On August 7, 2011, Turner Clarke, a lawyer who unwittingly stayed late at the office that night, found himself at the intersection of a major social revolution as he drove through his regular route in Oxford Circus in downtown London.
“They were everywhere,” he remarked to me, “I turned around and sped away as fast as I could, staying at my sister’s home that night.” Turner was one of the lucky ones. Many of his neighbors and peers found themselves in the crosshairs of one of London’s most violent protests in recent history as many woke up the next morning to chilling images of broken storefronts, arson, and wild looting.
What started out as a peaceful protest against government injustices quickly turned into four vicious nights, as the debauchery itself became a symbol of government inadequacy for young people around the nation. For four horrifying nights, the city of London descended into anarchy as fire, smoke, and robbery consumed the city.
By August 11, retailers had lost almost 30,000 trading hours, £200 million in damages were reported, and 48,000 stores, restaurants, and bars began the arduous process of fixing the damage that had been done. And when the strenuous process of prosecuting the perpetrators began, the government was shocked to find that 2 out of 3 protestors were under the age of 25 with a full 17% of them between the ages of 11 and 17.
In the Middle East, a region where almost thirty percent of the population is between the ages of 15 and 29, it’s no surprise that the lack of opportunities and futures for the youth translated into one of the largest realignments of power in the 21st Century as nations from Egypt to Tunisia saw thousands of people on the streets. This wasn’t a revolution led by smoke-filled military conference rooms or competing political rivals; rather it was high school and college students, armed with mobile phones and social media that led protests, toppled regimes, and destabilized entire regions.
What’s exactly going on here? Around the world, of the 200 million people that are currently unemployed, 40% of them (a good 75 million) are between the ages of 16 and 25. In Spain, half of all young people under 25 cannot find jobs. Their peers in Greece, Ireland, and Italy, all face similar prospects, as almost 1 in 3 of young people are denied entrance into the workforce.
With over half of the world population under 27 years old, the urgency of the situation could not be graver. With no opportunities in place and no stake in their careers, these 75 million people from Greece to Japan are being forced into situations where the only viable option is to destabilize entire countries in favor of putting their futures back into their own hands.
And they may be right. Studies have proven over and over again that those that are left continuously unemployed, earn significantly less, are substantially less healthy, and are more prone to psychological illnesses as a result of a lack of self-confidence, relevant experience, and access to resources. While the full effects of youth unemployment may not be felt today, youth unemployment is a ticking time-bomb of catastrophic consequences for issues ranging from mental health to economic productivity if continued to be unaddressed by politicians.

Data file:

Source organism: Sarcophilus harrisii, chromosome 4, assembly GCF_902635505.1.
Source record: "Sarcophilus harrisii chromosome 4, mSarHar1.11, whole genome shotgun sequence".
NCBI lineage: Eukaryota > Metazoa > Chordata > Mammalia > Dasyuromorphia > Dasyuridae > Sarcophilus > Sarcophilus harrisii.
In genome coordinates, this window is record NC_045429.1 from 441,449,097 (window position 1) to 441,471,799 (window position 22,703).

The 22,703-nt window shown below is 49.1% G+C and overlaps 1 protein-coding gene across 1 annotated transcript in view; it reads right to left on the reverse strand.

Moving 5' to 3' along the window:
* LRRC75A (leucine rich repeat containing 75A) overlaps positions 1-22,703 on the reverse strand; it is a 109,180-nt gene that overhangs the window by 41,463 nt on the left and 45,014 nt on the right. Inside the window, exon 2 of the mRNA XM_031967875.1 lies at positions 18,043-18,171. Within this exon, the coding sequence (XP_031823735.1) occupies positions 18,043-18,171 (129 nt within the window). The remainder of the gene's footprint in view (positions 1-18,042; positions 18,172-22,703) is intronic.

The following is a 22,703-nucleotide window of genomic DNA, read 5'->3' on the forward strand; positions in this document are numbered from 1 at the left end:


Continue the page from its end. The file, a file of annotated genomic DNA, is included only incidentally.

Coincidentally, on Monday Barack Obama and Mitt Romney will square off in the last of three debates in the race to become President of the United States, a position that will undoubtedly have to face the unprecedented challenge of stabilizing entire regions. And while the theme of the debate has already been decided as foreign policy, it will no doubt revolve around questions regarding Chinese trade policy, Iranian nuclear technology, recent developments in Libya, and the Afghan surge. Absent from the debate will be any talk about youth unemployment.
Make no mistake, rampant youth unemployment (and underemployment) serves just as much a threat to national security and regional stability to many nations as nuclear threat and military activity – if not more so because of the higher probability of it making a difference in their country.
Stability and national security simply are not possible without adequate development in employment for young people around the world. Recent studies have shown that even a five percent drop in income may result in a fifty percent rise in the probability of instability and violent conflict. Poverty, particularly among young people, is the most destabilizing force for nations. Left with no legitimate alternatives and a weak entrepreneurial framework, young people in their desperation often turn to the black market and rebel groups to supplement their incomes.
And the question to these solutions may not be as simple as providing them with more education opportunities or allocating more foreign aid. As many youth in East Asia and the United States will tell you, these days, a degree is worth almost as much as the paper its printed on. Almost.
What’s needed in these nations isn’t more education, but rather a reallocation of resources to support young people in their efforts to utilize their degrees. Government regulations making it easier to create startups and job training programs that begin the difficult process of placing youth into quality jobs are necessary to the stability of many nations. And the United States plays a unique role in utilizing their foreign policy and soft power as a means to address this critical problem.
Both candidates would do well to address the growing concerns of young people around the world in Monday’s debate. Their foreign policy records just might depend on it.